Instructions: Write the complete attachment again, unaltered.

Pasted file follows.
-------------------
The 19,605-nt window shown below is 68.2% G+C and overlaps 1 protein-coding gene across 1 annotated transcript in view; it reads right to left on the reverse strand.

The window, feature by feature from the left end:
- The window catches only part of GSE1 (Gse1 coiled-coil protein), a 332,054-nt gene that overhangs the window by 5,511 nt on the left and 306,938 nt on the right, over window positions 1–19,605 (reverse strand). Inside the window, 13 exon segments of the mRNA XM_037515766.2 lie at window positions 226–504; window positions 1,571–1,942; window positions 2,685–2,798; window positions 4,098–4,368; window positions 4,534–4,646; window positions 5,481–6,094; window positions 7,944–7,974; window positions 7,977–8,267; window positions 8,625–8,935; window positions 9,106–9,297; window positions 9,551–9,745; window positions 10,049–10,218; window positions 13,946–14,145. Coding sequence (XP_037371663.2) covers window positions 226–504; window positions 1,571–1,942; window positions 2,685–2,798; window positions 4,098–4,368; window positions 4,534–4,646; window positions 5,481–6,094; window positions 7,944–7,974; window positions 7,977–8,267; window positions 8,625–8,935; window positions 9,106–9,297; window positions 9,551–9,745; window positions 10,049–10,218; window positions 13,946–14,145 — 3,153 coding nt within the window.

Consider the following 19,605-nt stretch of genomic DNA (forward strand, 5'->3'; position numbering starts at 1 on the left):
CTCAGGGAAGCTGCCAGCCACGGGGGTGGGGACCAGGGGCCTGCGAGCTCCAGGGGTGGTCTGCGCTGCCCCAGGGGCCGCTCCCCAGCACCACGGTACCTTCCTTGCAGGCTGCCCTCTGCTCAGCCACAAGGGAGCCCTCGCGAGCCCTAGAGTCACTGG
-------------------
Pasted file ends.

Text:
The 19,605-nt window shown below is 68.2% G+C and overlaps 1 protein-coding gene across 1 annotated transcript in view; it reads right to left on the reverse strand.

The window, feature by feature from the left end:
- The window catches only part of GSE1 (Gse1 coiled-coil protein), a 332,054-nt gene that overhangs the window by 5,511 nt on the left and 306,938 nt on the right, over window positions 1–19,605 (reverse strand). Inside the window, 13 exon segments of the mRNA XM_037515766.2 lie at window positions 226–504; window positions 1,571–1,942; window positions 2,685–2,798; window positions 4,098–4,368; window positions 4,534–4,646; window positions 5,481–6,094; window positions 7,944–7,974; window positions 7,977–8,267; window positions 8,625–8,935; window positions 9,106–9,297; window positions 9,551–9,745; window positions 10,049–10,218; window positions 13,946–14,145. Coding sequence (XP_037371663.2) covers window positions 226–504; window positions 1,571–1,942; window positions 2,685–2,798; window positions 4,098–4,368; window positions 4,534–4,646; window positions 5,481–6,094; window positions 7,944–7,974; window positions 7,977–8,267; window positions 8,625–8,935; window positions 9,106–9,297; window positions 9,551–9,745; window positions 10,049–10,218; window positions 13,946–14,145 — 3,153 coding nt within the window.

Consider the following 19,605-nt stretch of genomic DNA (forward strand, 5'->3'; position numbering starts at 1 on the left):
CTCAGGGAAGCTGCCAGCCACGGGGGTGGGGACCAGGGGCCTGCGAGCTCCAGGGGTGGTCTGCGCTGCCCCAGGGGCCGCTCCCCAGCACCACGGTACCTTCCTTGCAGGCTGCCCTCTGCTCAGCCACAAGGGAGCCCTCGCGAGCCCTAGAGTCACTGG